Greg Hook

Moderator & Reviewer
Have you considered Onkyo? I've had the 905 for a few years now and it is a beast of a thing. A BEAST!
 

potey77

Novice Member
I had a 608 before the Denon, too clinical for my ears. And the MA's don't pair well, for that reason.

Build quality and firmware was far superior though.
 

potey77

Novice Member
Superior to Yamaha or Denon?
Never had a yammy so can't comment, but much, much better than the Denon. The volume and input selector knobs on the Denon feel like they're going to come off in your hand when turned.
 

wysinawyg

Active Member
There's lots of advice (including one of the stickies here? IIRC) that you should always have crossovers set at 80Hz anyway on the basis that whilst floorstanders can do 40-50Hz a Sub does it better and leaving out the low stuff leaves the floorstanders better able to deal with the mid-bass.

Similarly while a little speaker may do something at 80Hz, it isn't going to do it as well as a floorstander.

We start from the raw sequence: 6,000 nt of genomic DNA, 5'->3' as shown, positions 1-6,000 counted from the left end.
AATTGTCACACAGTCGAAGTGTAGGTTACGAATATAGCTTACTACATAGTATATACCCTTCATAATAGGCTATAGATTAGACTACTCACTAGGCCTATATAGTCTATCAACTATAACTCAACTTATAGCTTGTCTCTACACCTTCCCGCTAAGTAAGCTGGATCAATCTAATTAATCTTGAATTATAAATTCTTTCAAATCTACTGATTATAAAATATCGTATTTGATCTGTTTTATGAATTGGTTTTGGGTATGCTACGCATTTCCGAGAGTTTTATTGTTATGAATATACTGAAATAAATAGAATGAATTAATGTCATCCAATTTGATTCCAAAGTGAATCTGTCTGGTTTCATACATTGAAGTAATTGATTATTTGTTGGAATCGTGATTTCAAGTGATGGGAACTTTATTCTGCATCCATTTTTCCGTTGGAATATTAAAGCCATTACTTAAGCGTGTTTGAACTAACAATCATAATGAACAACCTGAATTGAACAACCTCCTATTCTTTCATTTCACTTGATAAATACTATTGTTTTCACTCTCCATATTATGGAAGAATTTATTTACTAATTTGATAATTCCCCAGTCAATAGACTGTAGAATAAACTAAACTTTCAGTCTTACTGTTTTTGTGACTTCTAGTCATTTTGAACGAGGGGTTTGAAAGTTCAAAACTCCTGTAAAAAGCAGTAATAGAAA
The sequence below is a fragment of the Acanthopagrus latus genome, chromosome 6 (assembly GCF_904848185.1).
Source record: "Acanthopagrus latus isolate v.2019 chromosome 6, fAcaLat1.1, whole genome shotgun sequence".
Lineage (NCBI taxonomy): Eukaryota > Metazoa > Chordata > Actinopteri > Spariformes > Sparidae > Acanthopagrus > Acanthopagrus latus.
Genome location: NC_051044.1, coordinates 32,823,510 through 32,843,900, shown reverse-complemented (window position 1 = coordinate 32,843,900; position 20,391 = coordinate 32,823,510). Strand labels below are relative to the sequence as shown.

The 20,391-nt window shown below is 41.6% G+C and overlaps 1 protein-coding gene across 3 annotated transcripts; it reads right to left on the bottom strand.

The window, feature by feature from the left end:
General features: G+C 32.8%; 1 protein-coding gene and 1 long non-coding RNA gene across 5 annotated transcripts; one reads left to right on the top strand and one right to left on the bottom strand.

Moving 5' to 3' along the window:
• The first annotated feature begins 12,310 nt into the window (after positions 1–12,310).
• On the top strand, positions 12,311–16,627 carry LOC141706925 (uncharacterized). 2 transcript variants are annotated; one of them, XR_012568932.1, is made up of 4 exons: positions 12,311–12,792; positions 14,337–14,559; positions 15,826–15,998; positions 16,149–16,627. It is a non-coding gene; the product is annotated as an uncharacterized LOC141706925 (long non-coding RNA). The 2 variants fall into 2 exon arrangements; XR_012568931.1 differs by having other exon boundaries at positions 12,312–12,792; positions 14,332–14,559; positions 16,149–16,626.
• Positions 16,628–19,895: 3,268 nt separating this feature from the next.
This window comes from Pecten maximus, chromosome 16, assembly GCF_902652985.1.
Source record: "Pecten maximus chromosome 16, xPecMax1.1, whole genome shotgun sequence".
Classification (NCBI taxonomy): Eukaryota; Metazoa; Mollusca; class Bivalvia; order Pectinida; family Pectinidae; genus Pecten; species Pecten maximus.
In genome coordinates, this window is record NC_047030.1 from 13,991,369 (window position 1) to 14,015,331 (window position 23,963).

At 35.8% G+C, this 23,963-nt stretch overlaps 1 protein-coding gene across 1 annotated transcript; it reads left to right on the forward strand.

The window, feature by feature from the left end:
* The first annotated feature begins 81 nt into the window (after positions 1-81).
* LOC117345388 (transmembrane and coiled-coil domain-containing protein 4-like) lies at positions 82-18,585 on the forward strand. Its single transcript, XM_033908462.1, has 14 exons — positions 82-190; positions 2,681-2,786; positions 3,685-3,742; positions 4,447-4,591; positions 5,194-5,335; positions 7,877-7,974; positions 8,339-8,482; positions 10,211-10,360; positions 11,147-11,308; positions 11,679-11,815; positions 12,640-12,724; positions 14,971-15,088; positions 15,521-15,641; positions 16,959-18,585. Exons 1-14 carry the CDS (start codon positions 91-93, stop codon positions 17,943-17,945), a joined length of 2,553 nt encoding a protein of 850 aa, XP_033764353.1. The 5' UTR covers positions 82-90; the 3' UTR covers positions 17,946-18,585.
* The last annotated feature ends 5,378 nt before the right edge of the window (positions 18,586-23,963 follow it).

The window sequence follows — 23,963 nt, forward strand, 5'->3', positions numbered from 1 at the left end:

Tis a bit of an issue though if your rears only do 120Hz and you have to set crossover globally.
 

potey77

Novice Member
Yes I'm aware on the school of thought on the 80hz crossover, including it being recommended by THX. I will of course bow to superior knowledge and experience, but having (near) full-range speakers and not using their full-range seems pointless. I appreciate that LFE should be directed to the sub, but why should the lower frequencies in a movies soundtrack be also filtered out?
 

MaturityDodger

Well-known Member
I have a pair of XTZ 99.36s as my fronts. I also use them with a separate stereo amplifier for music listening. They sound fantastic with that, and go ridiculously low.
They're also much better in quality than my subwoofer, which is next on my upgrade wish list.
But for surround listening (and my AVR doesn't have pre-outs, so I'm using it to power the speakers, not the stereo amp) I've tried lots of different settings. The AVR (Onkyo TX-SR508) can set the crossover for all speakers at the same time, but can then set each speaker to 'small' or 'large', where large speakers take full-range. There's also a 'double bass' option, to duplicate sub signals through the fronts.
I've played around with all of these, and find that the best sound comes when I take the low frequencies away from the fronts, and give it all to the sub.

With the AVR having to power the fronts at full-range, it struggles to hold onto the speakers, and bass becomes very boomy. I've found that with larger speakers and underpowered amps in the past. I think it's a case of the amp's inability to keep up with the speaker's instantaneous demands for current.